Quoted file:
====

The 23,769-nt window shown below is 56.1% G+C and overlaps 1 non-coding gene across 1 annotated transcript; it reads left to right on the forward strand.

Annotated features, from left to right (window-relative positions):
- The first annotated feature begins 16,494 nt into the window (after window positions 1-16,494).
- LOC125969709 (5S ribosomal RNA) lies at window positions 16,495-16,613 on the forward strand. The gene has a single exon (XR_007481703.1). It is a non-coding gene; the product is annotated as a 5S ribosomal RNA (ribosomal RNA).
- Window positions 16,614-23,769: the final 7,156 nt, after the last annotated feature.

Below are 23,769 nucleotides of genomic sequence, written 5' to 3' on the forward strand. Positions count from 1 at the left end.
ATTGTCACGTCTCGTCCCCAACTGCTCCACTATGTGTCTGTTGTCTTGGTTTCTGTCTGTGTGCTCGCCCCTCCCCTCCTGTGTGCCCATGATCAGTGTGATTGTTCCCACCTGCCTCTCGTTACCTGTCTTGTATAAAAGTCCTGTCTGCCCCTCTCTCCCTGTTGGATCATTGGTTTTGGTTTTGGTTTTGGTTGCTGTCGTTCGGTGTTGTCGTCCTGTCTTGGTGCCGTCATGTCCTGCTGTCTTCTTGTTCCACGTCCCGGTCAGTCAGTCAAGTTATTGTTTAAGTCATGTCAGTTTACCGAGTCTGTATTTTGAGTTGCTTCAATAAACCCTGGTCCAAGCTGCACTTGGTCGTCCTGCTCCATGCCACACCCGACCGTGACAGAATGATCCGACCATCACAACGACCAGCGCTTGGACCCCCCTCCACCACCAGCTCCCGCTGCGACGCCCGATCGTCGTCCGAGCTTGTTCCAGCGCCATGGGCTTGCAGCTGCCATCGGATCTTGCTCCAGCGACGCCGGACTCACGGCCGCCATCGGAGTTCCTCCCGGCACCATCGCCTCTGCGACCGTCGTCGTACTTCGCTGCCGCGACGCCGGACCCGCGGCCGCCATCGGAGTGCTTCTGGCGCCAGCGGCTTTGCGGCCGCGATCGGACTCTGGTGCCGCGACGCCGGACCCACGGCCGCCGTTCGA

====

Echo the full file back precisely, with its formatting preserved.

The 23,769-nt window shown below is 56.1% G+C and overlaps 1 non-coding gene across 1 annotated transcript; it reads left to right on the forward strand.

Annotated features, from left to right (window-relative positions):
- The first annotated feature begins 16,494 nt into the window (after window positions 1-16,494).
- LOC125969709 (5S ribosomal RNA) lies at window positions 16,495-16,613 on the forward strand. The gene has a single exon (XR_007481703.1). It is a non-coding gene; the product is annotated as a 5S ribosomal RNA (ribosomal RNA).
- Window positions 16,614-23,769: the final 7,156 nt, after the last annotated feature.

Below are 23,769 nucleotides of genomic sequence, written 5' to 3' on the forward strand. Positions count from 1 at the left end.
ATTGTCACGTCTCGTCCCCAACTGCTCCACTATGTGTCTGTTGTCTTGGTTTCTGTCTGTGTGCTCGCCCCTCCCCTCCTGTGTGCCCATGATCAGTGTGATTGTTCCCACCTGCCTCTCGTTACCTGTCTTGTATAAAAGTCCTGTCTGCCCCTCTCTCCCTGTTGGATCATTGGTTTTGGTTTTGGTTTTGGTTGCTGTCGTTCGGTGTTGTCGTCCTGTCTTGGTGCCGTCATGTCCTGCTGTCTTCTTGTTCCACGTCCCGGTCAGTCAGTCAAGTTATTGTTTAAGTCATGTCAGTTTACCGAGTCTGTATTTTGAGTTGCTTCAATAAACCCTGGTCCAAGCTGCACTTGGTCGTCCTGCTCCATGCCACACCCGACCGTGACAGAATGATCCGACCATCACAACGACCAGCGCTTGGACCCCCCTCCACCACCAGCTCCCGCTGCGACGCCCGATCGTCGTCCGAGCTTGTTCCAGCGCCATGGGCTTGCAGCTGCCATCGGATCTTGCTCCAGCGACGCCGGACTCACGGCCGCCATCGGAGTTCCTCCCGGCACCATCGCCTCTGCGACCGTCGTCGTACTTCGCTGCCGCGACGCCGGACCCGCGGCCGCCATCGGAGTGCTTCTGGCGCCAGCGGCTTTGCGGCCGCGATCGGACTCTGGTGCCGCGACGCCGGACCCACGGCCGCCGTTCGA